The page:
The Scottish Motor Amyotrophic Lateral Sclerosis/Motor Neurone Disease Register was a prospective study with multicentre research ethics approval.8 Potential cases of ALS/MND were identified from multiple sources. After notification, neurologists with experience of epidemiologic research scrutinised the medical records of each person for evidence consistent with a diagnosis of ALS. If a patient was felt to have a clinical diagnosis of ALS, they were eligible for inclusion in the register and were classified according to the modified World Federation criteria or the El Escorial criteria. For the first 614 patients (diagnosis made in 1989–93) we used modified World Federation of Neurology diagnostic criteria.8 For the following 612 patients (diagnosis made in 1994–98) the El Escorial criteria9 were used. Suspected ALS was included in the El Escorial group, so that those presenting with lower motor neurone syndromes (and no evidence at registration of upper neurone involvement) were included throughout the course of the ten year study. Autopsies, obtained in the course of usual clinical practice, provided neuropathological confirmation of the clinical diagnosis in 69 people. One other case had a clinical diagnosis of ALS but pathological examination demonstrated Alzheimer’s pathology.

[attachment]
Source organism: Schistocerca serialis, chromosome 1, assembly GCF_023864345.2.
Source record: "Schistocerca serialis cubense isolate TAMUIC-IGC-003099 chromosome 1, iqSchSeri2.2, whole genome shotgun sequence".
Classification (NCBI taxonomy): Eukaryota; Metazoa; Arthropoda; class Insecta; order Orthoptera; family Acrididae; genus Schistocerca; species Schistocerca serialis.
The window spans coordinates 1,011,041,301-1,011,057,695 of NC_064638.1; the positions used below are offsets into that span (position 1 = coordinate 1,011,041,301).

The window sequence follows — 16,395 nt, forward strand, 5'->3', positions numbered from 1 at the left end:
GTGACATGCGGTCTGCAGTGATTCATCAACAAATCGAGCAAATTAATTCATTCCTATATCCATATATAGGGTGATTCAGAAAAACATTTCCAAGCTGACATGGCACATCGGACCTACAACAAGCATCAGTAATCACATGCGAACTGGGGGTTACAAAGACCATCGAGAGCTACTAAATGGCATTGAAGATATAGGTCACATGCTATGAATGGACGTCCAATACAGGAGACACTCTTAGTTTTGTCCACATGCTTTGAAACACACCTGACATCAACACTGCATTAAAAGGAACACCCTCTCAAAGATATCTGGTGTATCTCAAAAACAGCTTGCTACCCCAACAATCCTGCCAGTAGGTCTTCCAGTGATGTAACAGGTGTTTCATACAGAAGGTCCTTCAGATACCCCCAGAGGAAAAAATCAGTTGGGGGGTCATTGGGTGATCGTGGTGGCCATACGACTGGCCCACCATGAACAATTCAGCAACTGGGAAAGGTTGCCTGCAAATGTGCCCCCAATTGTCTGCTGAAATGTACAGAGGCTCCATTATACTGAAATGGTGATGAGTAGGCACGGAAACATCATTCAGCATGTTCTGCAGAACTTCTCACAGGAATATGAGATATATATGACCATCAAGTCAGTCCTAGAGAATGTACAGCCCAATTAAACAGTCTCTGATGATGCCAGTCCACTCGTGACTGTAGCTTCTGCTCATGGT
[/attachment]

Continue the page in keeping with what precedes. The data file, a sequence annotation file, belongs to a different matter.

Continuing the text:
We recorded whether a patient attended a neurologist or non-neurologist, and if they had received riluzole by the time of registration. From case records, we obtained the time from onset to diagnosis, location of symptom onset (bulbar or spinal), and presence of isolated lower motor neurone syndrome or mixed upper and lower motor neurone syndrome. We received the dates of deaths from the Office of the Registrar General for Scotland on an annual basis. The last full year for which we have complete death notification is 1999.

Of the 1226 people with ALS, 130 had a hospital discharge coded for gastrostomy or endoscopic gastrostomy during the study period. We obtained these hospital discharge codes from a record linkage study, approved by the Scottish Office, with the Scottish Morbidity Records dataset.

Survival analysis

We investigated survival using Cox time dependent regression modelling. The following variables were considered: year of diagnosis, age at onset, bulbar onset (compared with spinal onset), lower motor neurone syndrome versus mixed upper and lower syndrome, assessment by a neurologist, usage of riluzole, time from onset to diagnosis, sex, family history of ALS/MND, PEG tube procedure, and diagnostic criteria used. Hazard ratios were calculated for each variable, and were significant at the 0.05 level if 95% confidence intervals did not include 1. We derived the final model using a stepwise method. Factors which did not contribute to survival (at a significance level of p<0.05) were omitted from the final model. In particular, a variable to discriminate people whose disease was diagnosed with the El Escorial criteria from those whose diagnosis was made with the modified World Federation criteria was removed from the final model as it did not contribute to survival. For the time dependent covariates we estimated hazard ratios at 0, 1, and 2 years.